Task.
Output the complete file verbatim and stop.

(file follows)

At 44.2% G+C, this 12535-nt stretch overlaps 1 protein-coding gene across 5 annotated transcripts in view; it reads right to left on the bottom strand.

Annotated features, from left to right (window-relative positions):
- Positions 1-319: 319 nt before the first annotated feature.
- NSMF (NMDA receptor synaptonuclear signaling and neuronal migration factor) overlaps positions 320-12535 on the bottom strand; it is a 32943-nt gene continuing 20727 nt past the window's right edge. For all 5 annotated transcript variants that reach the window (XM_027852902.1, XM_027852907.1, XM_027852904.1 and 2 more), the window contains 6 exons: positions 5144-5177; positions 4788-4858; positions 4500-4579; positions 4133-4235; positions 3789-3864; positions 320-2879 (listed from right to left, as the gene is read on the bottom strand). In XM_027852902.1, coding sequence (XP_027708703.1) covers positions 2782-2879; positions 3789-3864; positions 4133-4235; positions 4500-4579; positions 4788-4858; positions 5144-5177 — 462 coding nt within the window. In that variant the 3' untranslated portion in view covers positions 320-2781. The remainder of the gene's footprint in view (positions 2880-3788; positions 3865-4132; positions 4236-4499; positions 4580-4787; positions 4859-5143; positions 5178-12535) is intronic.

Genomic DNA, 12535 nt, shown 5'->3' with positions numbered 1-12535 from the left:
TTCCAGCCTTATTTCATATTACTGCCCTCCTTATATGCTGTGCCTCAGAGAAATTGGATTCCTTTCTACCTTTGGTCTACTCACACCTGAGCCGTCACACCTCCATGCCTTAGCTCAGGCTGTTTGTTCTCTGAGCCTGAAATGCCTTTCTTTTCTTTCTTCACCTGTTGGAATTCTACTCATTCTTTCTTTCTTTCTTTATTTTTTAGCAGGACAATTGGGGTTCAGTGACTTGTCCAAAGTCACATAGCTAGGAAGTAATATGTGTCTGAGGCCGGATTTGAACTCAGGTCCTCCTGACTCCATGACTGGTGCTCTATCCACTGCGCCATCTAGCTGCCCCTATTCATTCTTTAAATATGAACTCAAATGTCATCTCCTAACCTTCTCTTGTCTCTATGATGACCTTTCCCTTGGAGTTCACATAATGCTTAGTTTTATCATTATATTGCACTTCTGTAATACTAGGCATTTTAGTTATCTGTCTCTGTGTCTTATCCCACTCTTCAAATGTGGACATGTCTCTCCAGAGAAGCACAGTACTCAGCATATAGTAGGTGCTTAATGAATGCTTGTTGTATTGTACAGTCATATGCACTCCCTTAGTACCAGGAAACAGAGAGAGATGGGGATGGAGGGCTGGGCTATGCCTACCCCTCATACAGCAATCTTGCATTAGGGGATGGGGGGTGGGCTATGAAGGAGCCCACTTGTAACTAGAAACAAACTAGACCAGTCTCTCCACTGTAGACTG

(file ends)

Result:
At 44.2% G+C, this 12535-nt stretch overlaps 1 protein-coding gene across 5 annotated transcripts in view; it reads right to left on the bottom strand.

Annotated features, from left to right (window-relative positions):
- Positions 1-319: 319 nt before the first annotated feature.
- NSMF (NMDA receptor synaptonuclear signaling and neuronal migration factor) overlaps positions 320-12535 on the bottom strand; it is a 32943-nt gene continuing 20727 nt past the window's right edge. For all 5 annotated transcript variants that reach the window (XM_027852902.1, XM_027852907.1, XM_027852904.1 and 2 more), the window contains 6 exons: positions 5144-5177; positions 4788-4858; positions 4500-4579; positions 4133-4235; positions 3789-3864; positions 320-2879 (listed from right to left, as the gene is read on the bottom strand). In XM_027852902.1, coding sequence (XP_027708703.1) covers positions 2782-2879; positions 3789-3864; positions 4133-4235; positions 4500-4579; positions 4788-4858; positions 5144-5177 — 462 coding nt within the window. In that variant the 3' untranslated portion in view covers positions 320-2781. The remainder of the gene's footprint in view (positions 2880-3788; positions 3865-4132; positions 4236-4499; positions 4580-4787; positions 4859-5143; positions 5178-12535) is intronic.

Genomic DNA, 12535 nt, shown 5'->3' with positions numbered 1-12535 from the left:
TTCCAGCCTTATTTCATATTACTGCCCTCCTTATATGCTGTGCCTCAGAGAAATTGGATTCCTTTCTACCTTTGGTCTACTCACACCTGAGCCGTCACACCTCCATGCCTTAGCTCAGGCTGTTTGTTCTCTGAGCCTGAAATGCCTTTCTTTTCTTTCTTCACCTGTTGGAATTCTACTCATTCTTTCTTTCTTTCTTTATTTTTTAGCAGGACAATTGGGGTTCAGTGACTTGTCCAAAGTCACATAGCTAGGAAGTAATATGTGTCTGAGGCCGGATTTGAACTCAGGTCCTCCTGACTCCATGACTGGTGCTCTATCCACTGCGCCATCTAGCTGCCCCTATTCATTCTTTAAATATGAACTCAAATGTCATCTCCTAACCTTCTCTTGTCTCTATGATGACCTTTCCCTTGGAGTTCACATAATGCTTAGTTTTATCATTATATTGCACTTCTGTAATACTAGGCATTTTAGTTATCTGTCTCTGTGTCTTATCCCACTCTTCAAATGTGGACATGTCTCTCCAGAGAAGCACAGTACTCAGCATATAGTAGGTGCTTAATGAATGCTTGTTGTATTGTACAGTCATATGCACTCCCTTAGTACCAGGAAACAGAGAGAGATGGGGATGGAGGGCTGGGCTATGCCTACCCCTCATACAGCAATCTTGCATTAGGGGATGGGGGGTGGGCTATGAAGGAGCCCACTTGTAACTAGAAACAAACTAGACCAGTCTCTCCACTGTAGACTG